In Hans Christian Andersen’s short story, “The Bell,” its characters walk through a deep woods to find a mysterious solitary bell. In short, the plot goes something like this: a bell is heard off in the distance from a town, a bell which no one can identify. Various people attempt to locate the bell that is heard coming from deep in the nearby forest, but no one is successful. Instead, everyone becomes distracted by other enticements during their journey or get fooled into believing other things (an owl!) produce the sound. A group of newly confirmed children devote themselves to the task of finding the bell, and two of them—the king’s son and a poor son—finally locate it. The bell turns out to be invisible, ringing out in the sky where the sea, sky, and forest meet.
The depiction of lush flora and fauna as the children penetrate deeper into the forest is a metaphor for the ever deeper descent into one’s soul, as if on a spiritual journey. Lilies, deer, anemones, blackberry bushes, and more greet them along their way. The metaphor is especially true in the last paragraph where the remaining explorers reach a glorious natural spot equated with the splendor of a church. “And yonder, where sea and sky meet, stood the sun, like a large shining altar…”
The sound of the bell is likened to the voice of God himself, akin to the whispers one hears within. Searching for the beautiful, far-off bell in this tale becomes a metaphor for the spiritual journey towards God that many undertake but few actually complete. Andersen drives home the point that anyone can make the journey if they are willing, since the privileged king’s son and the humble poor son both arrived at the final destination, although the poor son had taken the darker, denser path riddled with thorn bushes.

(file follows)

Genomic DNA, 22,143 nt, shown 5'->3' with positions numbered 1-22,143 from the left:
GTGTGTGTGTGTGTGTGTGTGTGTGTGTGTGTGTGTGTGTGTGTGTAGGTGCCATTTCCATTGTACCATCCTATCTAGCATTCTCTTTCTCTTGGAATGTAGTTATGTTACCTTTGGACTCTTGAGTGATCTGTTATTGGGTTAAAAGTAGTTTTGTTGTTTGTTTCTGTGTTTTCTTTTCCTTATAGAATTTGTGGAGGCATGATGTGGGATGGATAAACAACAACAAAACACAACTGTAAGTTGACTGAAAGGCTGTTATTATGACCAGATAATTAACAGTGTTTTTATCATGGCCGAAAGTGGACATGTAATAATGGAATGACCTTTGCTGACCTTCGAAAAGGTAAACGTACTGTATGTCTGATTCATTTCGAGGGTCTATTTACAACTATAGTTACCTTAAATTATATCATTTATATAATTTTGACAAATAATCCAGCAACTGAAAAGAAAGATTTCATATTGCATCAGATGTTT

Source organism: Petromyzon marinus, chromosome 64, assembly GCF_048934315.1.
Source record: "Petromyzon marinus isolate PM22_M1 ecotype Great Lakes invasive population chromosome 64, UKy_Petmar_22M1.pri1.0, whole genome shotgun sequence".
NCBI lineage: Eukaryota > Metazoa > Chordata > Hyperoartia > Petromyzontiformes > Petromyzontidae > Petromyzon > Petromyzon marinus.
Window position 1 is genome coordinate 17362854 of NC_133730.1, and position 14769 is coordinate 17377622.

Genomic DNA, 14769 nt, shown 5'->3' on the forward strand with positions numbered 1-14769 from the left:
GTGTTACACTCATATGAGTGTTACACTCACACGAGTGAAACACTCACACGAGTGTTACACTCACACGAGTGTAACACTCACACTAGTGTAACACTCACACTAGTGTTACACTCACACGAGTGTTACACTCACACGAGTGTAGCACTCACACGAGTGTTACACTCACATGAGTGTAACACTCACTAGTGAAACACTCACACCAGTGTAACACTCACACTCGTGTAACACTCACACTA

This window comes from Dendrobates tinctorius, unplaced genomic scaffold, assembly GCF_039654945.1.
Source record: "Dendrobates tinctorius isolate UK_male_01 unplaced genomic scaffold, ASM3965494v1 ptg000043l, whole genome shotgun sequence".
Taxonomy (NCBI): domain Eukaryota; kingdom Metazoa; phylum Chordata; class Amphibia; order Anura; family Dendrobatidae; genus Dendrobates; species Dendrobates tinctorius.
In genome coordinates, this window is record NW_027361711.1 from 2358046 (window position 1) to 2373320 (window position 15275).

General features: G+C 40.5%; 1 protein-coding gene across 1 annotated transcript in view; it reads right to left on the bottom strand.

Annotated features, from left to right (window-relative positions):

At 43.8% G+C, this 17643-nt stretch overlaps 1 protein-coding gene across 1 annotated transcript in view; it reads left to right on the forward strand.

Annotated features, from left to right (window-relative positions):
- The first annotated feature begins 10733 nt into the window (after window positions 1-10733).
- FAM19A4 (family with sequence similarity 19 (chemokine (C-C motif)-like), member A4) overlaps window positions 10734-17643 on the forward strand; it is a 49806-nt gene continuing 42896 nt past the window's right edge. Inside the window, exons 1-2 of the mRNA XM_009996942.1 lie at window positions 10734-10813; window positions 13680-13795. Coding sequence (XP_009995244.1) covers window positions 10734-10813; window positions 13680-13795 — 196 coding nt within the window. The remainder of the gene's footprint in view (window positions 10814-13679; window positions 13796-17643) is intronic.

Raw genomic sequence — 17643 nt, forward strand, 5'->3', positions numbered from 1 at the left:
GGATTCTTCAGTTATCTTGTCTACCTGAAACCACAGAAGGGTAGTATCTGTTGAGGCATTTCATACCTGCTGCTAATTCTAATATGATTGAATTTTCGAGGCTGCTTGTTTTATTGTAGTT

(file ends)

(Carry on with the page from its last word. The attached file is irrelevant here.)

Andersen clearly propagates the sacral connotations with bells in his fairy tale, but what interests me in particular is the invisibility of the bell. They can hear it, but they can’t see it, even when they know it’s right above them. This reminds me of one of the most intriguing aspects of bells since they were tucked away in towers in the middle ages—we can hear them, often on a daily or weekly basis, but we cannot see them in action from our usual vantage point on the ground. The sound of bells is ubiquitous, but the visual display of them in action is not. The ringing mechanism can become a source of interest for the curious. This is true today. When I tell people that I play the bells through a carillon, many people are fascinated: how does one person ring all those bells? How do you move those heavy bells? And this mystery surrounding bells, I think, is one of the advantages that bell ringers today can exploit, unlike other instrumentalists. We can use the novelty of bell ringing mechanisms to interest and draw in potential new enthusiasts.